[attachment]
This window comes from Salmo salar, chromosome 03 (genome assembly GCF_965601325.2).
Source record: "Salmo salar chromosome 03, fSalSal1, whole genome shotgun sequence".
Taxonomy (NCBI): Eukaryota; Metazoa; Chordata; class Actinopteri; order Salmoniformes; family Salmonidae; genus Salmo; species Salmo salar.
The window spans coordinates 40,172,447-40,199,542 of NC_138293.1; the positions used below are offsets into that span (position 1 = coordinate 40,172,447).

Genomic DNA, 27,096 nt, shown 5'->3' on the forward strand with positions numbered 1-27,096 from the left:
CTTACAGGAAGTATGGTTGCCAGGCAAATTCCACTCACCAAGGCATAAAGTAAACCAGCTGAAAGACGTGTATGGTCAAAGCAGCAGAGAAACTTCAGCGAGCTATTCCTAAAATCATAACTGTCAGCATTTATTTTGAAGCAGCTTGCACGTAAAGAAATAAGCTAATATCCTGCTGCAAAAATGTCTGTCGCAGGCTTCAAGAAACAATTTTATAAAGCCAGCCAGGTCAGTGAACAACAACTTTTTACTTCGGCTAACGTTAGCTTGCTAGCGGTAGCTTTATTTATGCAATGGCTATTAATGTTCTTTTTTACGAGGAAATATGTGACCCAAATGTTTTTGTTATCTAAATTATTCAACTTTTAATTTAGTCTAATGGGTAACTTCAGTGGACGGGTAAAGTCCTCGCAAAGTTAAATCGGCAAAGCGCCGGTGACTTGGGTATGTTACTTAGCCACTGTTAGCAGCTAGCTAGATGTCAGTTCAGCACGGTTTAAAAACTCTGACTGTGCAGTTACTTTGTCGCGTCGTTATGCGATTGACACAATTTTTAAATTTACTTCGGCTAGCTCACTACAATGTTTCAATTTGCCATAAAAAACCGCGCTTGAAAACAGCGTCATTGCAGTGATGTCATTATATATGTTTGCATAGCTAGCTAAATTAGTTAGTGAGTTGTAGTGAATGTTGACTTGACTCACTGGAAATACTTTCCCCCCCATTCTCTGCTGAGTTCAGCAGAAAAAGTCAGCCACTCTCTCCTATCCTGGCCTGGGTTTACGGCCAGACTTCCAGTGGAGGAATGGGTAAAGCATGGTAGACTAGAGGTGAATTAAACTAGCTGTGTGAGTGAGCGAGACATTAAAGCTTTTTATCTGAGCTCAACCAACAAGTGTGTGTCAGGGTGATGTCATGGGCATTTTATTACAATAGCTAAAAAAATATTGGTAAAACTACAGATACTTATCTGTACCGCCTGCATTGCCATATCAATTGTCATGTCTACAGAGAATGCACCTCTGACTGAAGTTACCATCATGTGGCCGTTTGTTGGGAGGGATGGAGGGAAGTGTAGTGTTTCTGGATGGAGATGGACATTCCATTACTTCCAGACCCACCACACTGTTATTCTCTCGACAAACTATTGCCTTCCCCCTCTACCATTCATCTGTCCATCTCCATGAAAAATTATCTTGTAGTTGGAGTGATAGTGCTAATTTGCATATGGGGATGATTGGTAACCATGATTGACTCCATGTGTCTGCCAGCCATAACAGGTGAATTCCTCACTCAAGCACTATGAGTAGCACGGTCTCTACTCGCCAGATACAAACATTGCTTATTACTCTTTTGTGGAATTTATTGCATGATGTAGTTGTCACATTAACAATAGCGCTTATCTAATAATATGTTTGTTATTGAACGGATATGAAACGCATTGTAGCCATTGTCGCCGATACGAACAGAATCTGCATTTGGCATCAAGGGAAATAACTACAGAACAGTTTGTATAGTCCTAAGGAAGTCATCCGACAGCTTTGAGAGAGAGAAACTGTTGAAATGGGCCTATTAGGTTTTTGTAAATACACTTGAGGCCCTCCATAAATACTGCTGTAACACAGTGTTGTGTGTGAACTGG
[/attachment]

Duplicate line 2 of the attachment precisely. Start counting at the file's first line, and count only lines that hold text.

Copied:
Source record: "Salmo salar chromosome 03, fSalSal1, whole genome shotgun sequence".